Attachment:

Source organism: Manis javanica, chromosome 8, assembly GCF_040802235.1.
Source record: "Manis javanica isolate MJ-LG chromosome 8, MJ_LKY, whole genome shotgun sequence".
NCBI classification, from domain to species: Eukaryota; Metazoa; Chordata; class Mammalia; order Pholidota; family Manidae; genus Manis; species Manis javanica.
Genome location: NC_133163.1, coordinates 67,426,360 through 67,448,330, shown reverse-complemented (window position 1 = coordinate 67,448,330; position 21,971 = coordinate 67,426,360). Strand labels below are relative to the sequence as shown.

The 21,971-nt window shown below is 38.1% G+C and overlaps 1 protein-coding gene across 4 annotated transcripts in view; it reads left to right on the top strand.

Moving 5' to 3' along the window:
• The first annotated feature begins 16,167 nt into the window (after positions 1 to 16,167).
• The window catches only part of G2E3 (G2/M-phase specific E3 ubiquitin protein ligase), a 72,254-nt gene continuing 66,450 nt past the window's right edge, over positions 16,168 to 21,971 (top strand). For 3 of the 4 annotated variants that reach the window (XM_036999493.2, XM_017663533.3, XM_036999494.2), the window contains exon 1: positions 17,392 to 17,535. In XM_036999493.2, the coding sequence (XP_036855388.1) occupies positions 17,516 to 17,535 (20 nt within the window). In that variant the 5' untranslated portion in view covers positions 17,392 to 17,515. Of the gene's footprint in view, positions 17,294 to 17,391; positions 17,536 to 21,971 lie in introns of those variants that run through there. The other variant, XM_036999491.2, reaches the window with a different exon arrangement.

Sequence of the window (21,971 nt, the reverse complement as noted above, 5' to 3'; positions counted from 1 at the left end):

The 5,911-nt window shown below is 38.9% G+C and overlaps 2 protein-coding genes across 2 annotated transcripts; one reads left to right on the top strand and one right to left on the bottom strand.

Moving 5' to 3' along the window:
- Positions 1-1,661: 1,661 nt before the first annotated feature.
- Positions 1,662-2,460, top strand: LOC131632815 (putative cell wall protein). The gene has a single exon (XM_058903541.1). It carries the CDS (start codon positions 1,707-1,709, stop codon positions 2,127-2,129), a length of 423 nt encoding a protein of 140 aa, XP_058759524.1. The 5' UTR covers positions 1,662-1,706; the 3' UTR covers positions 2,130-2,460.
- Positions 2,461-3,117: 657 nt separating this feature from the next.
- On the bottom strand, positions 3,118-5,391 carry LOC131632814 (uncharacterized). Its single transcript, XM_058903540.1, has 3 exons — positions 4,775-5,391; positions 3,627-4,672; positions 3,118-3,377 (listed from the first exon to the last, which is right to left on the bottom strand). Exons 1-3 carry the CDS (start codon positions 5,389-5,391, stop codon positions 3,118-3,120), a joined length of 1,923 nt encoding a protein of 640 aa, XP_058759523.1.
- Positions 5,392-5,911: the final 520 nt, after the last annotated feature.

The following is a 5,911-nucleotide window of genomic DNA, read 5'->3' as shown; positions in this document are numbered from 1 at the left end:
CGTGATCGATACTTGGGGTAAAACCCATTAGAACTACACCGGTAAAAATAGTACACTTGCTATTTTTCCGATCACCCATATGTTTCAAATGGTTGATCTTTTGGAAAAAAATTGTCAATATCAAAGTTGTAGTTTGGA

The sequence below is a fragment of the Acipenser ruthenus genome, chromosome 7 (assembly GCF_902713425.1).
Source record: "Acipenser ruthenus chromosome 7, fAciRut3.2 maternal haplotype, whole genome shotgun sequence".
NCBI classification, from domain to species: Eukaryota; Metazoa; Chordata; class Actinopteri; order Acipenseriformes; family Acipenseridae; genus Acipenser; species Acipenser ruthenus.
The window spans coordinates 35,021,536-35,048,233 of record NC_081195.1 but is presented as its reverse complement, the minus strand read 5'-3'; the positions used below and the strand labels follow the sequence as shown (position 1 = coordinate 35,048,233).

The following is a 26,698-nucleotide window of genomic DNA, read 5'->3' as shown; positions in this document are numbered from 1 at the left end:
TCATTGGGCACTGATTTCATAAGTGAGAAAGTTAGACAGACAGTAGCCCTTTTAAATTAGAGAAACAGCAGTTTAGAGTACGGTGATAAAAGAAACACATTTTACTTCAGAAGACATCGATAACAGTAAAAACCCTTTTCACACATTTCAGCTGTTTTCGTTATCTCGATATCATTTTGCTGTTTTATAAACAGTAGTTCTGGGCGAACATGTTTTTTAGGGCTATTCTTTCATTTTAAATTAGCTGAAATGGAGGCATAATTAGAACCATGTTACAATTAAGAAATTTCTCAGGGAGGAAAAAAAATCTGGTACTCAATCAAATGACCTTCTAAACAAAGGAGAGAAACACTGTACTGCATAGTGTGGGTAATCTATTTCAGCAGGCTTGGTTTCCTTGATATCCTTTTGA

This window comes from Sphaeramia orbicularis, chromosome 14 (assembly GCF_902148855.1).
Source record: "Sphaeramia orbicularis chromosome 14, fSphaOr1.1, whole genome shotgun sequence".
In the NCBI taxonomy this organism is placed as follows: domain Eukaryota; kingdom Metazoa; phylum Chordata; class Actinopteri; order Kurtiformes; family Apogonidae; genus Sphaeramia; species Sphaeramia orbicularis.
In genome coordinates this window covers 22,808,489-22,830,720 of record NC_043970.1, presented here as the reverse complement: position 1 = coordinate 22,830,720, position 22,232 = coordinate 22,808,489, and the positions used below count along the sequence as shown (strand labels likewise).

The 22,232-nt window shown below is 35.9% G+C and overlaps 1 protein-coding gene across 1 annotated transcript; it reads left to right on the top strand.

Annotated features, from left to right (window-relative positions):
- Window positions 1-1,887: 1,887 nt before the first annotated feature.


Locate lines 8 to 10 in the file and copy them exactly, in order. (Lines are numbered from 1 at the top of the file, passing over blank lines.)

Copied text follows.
• The window catches only part of G2E3 (G2/M-phase specific E3 ubiquitin protein ligase), a 72,254-nt gene continuing 66,450 nt past the window's right edge, over positions 16,168 to 21,971 (top strand). For 3 of the 4 annotated variants that reach the window (XM_036999493.2, XM_017663533.3, XM_036999494.2), the window contains exon 1: positions 17,392 to 17,535. In XM_036999493.2, the coding sequence (XP_036855388.1) occupies positions 17,516 to 17,535 (20 nt within the window). In that variant the 5' untranslated portion in view covers positions 17,392 to 17,515. Of the gene's footprint in view, positions 17,294 to 17,391; positions 17,536 to 21,971 lie in introns of those variants that run through there. The other variant, XM_036999491.2, reaches the window with a different exon arrangement.

Sequence of the window (21,971 nt, the reverse complement as noted above, 5' to 3'; positions counted from 1 at the left end):

The 5,911-nt window shown below is 38.9% G+C and overlaps 2 protein-coding genes across 2 annotated transcripts; one reads left to right on the top strand and one right to left on the bottom strand.